Tomb Raider’s “Weak” Sales Are The Best First Week Sales Total In Series History

Speaking at GDC this past week, Crystal Dynamics’ Darrell Gallagher revealed that Tomb Raider‘s total first week sales not only broke the franchise record, but they also made the critically acclaimed reboot the most successful launch of 2013.

Gallagher’s comments about Tomb Raider‘s record breaking sales came during Crystal Dynamics’ GDC panel, when he stated the following:

“[Tomb Raider has] the biggest week one sales in franchise history, and we’re only a few weeks into that launch right now, and it’s been the biggest opening so far in 2013. So, we’re happy with the outcome. It’s certainly in a place where we feel like we’re on the road to achieving everything we wanted to.”

Ironically, Crystal Dynamics’ claims of Tomb Raider success come just days after the studio’s parent company and publisher, Square Enix, slammed the title as having “weak expected sales” of 3.4 million copies in just under four weeks on sale. Gallagher was asked about the seemingly contradicting statements, to which he replied, “Actuals and expectations, I guess, are two slightly different things. What I’m telling you is the actuals, and they’re communicating expectations.”

For whatever reason, exact sales numbers in the video game industry are extremely hard to come by — even when dealing with publicly traded companies, like Square Enix. With that said, we actually do have a reliable, and relatively recent, frame of reference for Tomb Raider franchise sales that puts Square Enix’s claims in an interesting perspective.

On April 22, 2009 Square Enix release a series of “Eidos Integration” slides, meant to explain the importance of the company’s recent acquisition of Eidos to their shareholders. As part of this presentation, Square Enix disclosed a sales breakdown of popular Eidos franchises. Exact sales numbers were not included in the slides, however, a provided bar graph has allowed us to generate the following sales estimates for each title in the Tomb Raider franchise:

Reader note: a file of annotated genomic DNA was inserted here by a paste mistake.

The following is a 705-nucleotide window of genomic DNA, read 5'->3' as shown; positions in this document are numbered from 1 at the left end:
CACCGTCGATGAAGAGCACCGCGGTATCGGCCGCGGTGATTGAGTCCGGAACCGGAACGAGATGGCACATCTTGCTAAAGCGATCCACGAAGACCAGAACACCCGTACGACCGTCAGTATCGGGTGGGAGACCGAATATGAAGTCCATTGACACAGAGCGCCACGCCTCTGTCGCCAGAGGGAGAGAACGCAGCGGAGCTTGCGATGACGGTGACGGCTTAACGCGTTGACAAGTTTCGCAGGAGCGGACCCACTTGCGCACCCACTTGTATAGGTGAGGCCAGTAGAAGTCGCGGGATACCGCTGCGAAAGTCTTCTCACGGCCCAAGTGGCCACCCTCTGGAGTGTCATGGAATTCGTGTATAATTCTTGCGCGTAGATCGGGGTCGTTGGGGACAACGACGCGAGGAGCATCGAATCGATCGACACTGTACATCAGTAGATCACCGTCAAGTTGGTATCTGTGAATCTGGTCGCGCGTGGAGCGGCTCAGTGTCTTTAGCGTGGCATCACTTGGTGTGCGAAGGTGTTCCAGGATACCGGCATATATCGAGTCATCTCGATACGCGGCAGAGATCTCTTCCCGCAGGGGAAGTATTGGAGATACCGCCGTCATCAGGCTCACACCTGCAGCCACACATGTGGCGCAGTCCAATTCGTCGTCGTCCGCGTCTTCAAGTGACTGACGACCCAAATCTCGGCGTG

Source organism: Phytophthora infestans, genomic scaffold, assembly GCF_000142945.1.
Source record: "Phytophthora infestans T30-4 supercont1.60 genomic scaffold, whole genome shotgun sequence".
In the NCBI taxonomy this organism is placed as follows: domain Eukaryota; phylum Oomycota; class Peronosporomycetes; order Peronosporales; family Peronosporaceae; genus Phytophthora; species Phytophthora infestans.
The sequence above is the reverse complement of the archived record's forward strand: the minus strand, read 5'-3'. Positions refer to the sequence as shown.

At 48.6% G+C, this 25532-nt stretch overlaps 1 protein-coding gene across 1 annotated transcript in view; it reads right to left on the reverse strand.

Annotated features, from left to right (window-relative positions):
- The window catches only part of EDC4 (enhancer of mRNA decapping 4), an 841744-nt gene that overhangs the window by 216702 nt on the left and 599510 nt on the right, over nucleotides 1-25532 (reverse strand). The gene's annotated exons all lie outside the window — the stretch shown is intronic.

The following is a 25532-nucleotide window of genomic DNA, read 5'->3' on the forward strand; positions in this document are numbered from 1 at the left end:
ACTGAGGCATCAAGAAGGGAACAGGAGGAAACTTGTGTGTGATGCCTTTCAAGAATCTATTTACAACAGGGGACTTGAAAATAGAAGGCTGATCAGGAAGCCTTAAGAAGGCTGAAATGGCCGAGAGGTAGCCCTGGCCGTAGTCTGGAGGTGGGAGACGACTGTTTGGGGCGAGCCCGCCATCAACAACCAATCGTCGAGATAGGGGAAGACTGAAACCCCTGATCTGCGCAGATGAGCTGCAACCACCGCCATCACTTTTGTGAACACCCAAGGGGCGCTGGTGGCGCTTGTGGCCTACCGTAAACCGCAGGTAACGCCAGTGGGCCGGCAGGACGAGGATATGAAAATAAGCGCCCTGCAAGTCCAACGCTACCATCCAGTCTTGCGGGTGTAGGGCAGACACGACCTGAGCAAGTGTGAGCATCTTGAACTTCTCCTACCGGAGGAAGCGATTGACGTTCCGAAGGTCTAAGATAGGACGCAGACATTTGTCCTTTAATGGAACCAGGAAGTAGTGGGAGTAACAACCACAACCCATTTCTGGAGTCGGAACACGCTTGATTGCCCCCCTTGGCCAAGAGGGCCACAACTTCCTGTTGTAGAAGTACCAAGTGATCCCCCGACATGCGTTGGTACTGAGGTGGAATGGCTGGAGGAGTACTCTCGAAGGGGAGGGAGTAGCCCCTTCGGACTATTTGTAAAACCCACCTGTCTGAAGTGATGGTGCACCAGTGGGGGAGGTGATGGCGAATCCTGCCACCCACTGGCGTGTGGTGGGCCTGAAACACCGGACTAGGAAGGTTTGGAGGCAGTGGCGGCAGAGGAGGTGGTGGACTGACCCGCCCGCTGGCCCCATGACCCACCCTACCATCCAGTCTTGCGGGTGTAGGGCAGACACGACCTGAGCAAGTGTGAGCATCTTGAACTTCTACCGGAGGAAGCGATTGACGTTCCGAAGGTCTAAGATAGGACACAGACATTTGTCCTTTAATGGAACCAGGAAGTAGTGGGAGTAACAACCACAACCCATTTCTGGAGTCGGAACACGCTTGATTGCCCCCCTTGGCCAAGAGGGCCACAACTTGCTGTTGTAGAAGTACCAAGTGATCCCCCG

• 1996 – Tomb Raider – 7.1 million
  • 1997 – Tomb Raider II – 6.8 million
  • 1998 – Tomb Raider III – 5.9 million
  • 1999 – Tomb Raider: The Last Revelation – 4.6 million
  • 2000 – Tomb Raider Chronicles – 1.4 million
  • 2003 – Tomb Raider: The Angle of Darkness – 2.5 million
  • 2006 – (Crystal Dynamics first entry to the franchise) – Tomb Raider: Legend – 2.8 million
  • 2007 – Tomb Raider Anniversary – 1.3 million
  • 2008 – Tomb Raider: Underworld – 2.6 million

Obviously, these “life-to-date” sales numbers do not represent any copies sold after April 22, 2009. With that said, the three Crystal Dynamics developed games (Tomb Raider: UnderworldAnniversary, and Legend) are the only entries which would have experienced any measurable sales increase since 2009. Furthermore, it is unlikely that their current numbers are significantly higher than the totals shown above — with the possible exception of Underworld, which had only been on the market for a year when the slide was released, and was later part of the PS3’s Tomb Raider HD Collection.

Even without knowing post-2009 sales, these numbers give us a good basis to compare the most recent Tomb Raider‘s expected first month sales. After just under four weeks on sale, Crystal Dynamic’s reboot now stands at almost half the LTD sales of the original 1996 Tomb Raider, and has outsold LTD sales for every game released in the franchise since Chronicles back in 2000.

It is clear that this year’s Tomb Raider is a major hit for the series, and will likely go on to become the its highest-selling title. The fact that the game missed Square Enix’s sales target says far more about the publisher’s unrealistic forecasts/expectations, than it does about the quality of Crystal Dynamics as a developer or the competence of the North American sales team (who was thrown under the bus in this weeks forecast revision).

Given this new information about first week Tomb Raider sales, it certainly appears as if Crystal Dynamics is being unfairly blamed by the outgoing CEO Yoichi Wada as one of the causes of Square Enix’s weak financial performance. Perhaps the publisher’s next CEO will set the record straight after Wada leaves this June.